Concept: Still life images of produce, architectural images, and group portraits of employees
Licensing: Unlimited use of up to 83 images in perpetuity
Photographer: Food and portrait specialist
Agency: Small, based in the Northeast
Client: Grocery store and produce distributor
Here is the estimate (click to enlarge):
Creative/Licensing Fees: The project had four components consisting of (1) still life images of food items against a solid background, (2) interior architectural images, (3) exterior aerial architectural images, and (4) environmental group portraits of employees, which would be captured over two days at two facilities/markets. Overall, they were hoping to end up with 50 product shots, 20 exterior architectural images, seven aerial exterior architectural images, and six group shots, and they requested unlimited use of these images in perpetuity. The client only had one major market for customers in which they’d be advertising, and despite the request for unlimited use, the images were most likely to be used for collateral purposes. As much as I’d prefer to come up with a tiered pricing model, I had a feeling that based on previous projects with similar clients, we’d be looking at a couple of hundred dollars per image if we were lucky. I initially thought that a fee somewhere between $6-8k per day would be appropriate given the limited exposure. While I first suggested a creative/licensing fee of $16,000 to the photographer, we decided to come down slightly to $14,000, which we thought would be palatable on both ends.
Tech/Scout and Pre-Production Days: We anticipated that the photographer would scout both locations prior to the shoot on a single day. Also, I included a pre-pro day to account for the photographer’s time to help line up the crew and correspond with the agency about the details/logistics.
Assistant: The photographer wanted a lean crew to be as nimble as possible, especially because we anticipated working in a tight environment. We therefore included just one assistant for both shoot days.
Food Styling: We included a stylist for two days to account for one prep day and one shoot day, as all of the food images would be captured on just one of the two days, and we included an assistant for the stylist on the single shoot day as well. The client told us that they would provide all of the food items, and, even though the stylist wouldn’t have to shop for food, their prep day accounted for product intake and organization.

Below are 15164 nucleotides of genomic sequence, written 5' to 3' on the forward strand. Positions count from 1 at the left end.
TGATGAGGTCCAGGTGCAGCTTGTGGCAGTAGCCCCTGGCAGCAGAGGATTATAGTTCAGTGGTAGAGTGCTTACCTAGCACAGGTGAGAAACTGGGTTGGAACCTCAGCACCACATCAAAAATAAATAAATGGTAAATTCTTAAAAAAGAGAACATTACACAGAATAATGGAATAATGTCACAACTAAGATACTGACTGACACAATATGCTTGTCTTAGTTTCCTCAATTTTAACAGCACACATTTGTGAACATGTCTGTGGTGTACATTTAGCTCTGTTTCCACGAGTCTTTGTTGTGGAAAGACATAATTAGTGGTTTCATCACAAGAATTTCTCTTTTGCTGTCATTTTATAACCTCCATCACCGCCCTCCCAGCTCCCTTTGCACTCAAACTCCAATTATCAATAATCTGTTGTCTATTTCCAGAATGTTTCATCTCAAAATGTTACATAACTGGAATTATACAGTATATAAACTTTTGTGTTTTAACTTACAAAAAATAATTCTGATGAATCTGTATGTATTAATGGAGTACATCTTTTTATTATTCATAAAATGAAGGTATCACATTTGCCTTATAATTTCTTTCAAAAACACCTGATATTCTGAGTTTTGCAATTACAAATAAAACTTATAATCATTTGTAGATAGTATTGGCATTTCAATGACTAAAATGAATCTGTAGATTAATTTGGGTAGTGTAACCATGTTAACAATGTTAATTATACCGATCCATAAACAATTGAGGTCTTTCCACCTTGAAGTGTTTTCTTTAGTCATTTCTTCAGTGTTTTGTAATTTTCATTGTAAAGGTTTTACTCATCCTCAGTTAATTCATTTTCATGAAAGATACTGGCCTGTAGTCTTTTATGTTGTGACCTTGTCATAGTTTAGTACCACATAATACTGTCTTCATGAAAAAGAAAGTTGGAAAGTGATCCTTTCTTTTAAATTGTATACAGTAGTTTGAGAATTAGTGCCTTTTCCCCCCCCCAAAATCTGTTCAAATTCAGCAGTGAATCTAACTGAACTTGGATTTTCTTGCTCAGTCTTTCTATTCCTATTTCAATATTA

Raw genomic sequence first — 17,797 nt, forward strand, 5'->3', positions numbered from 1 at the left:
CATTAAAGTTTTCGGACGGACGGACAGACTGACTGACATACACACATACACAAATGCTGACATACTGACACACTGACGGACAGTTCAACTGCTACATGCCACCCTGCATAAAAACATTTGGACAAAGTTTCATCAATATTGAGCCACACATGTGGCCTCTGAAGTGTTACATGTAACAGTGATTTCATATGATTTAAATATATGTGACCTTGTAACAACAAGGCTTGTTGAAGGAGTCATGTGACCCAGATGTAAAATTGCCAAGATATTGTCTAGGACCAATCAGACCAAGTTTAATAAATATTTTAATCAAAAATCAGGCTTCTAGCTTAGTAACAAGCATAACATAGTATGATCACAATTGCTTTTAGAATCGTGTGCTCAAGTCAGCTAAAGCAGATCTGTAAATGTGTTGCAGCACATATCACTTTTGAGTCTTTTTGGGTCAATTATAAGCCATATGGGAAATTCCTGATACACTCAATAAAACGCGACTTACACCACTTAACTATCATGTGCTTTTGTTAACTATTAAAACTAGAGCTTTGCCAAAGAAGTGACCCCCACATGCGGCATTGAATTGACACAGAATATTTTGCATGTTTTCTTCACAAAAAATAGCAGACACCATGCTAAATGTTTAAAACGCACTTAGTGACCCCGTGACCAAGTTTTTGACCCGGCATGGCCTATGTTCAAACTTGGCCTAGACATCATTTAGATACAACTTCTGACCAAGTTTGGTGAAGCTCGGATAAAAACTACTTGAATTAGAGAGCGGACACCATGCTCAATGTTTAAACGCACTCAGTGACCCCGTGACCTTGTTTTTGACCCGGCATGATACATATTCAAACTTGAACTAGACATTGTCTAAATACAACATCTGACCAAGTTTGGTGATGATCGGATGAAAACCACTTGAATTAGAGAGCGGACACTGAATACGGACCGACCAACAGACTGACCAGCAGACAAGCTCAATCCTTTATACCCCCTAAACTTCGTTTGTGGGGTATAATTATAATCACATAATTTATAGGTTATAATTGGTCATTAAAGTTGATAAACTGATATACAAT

Drone Operator: The photographer planned to outsource the aerial exterior architectural images to a drone operator, and that person would capture the content on just one of the two shoot days. We included $1,500, which we anticipated would cover the operator and equipment.
Equipment: I included $1,000/day to cover basic camera, lighting, and grip equipment, all owned by the photographer.
Mileage, Parking, Misc: I included $250/day for miscellaneous expenses that might arise, mainly as a buffer to account for unforeseen expenses.
First Edit for Client Review: This was based on $500/day and included the photographer’s time to batch edit all of the content and create web galleries for the client to review.
Color Correction, File Cleanup, and Delivery: I typically include at least $50-$100/image for basic post-processing, but, since we wanted to keep the expenses to a minimum, we went with $25/image for the light post-production work. Overall, that totaled just over $2k, and I felt this was reasonable for the photographer’s time.
Feedback: We were asked to separate the project into two different proposals while making a few updates. First, they reduced the number of still life product shots from 50 to 25. Also, rather than shooting still life images of the products on location, they were interested in capturing that content at the photographer’s studio. This was a direction that the photographer suggested and hoped they would want to go in, and she was willing to integrate a discount into her fee and charge a very modest studio/equipment fee to steer them this way. Additionally, the client would be bringing all of the prepped and organized products to the studio, so a food stylist would not need a prep day. As for the architectural images, they were willing to do without the drone content, and overall they were hoping we could find ways to come down collectively. We accomplished that by dropping the photographer’s fee a bit in consideration of the reduced shot count and by making a few tweaks to the expenses. Here were the estimates (click to enlarge):
Results: The photographer was awarded the project.
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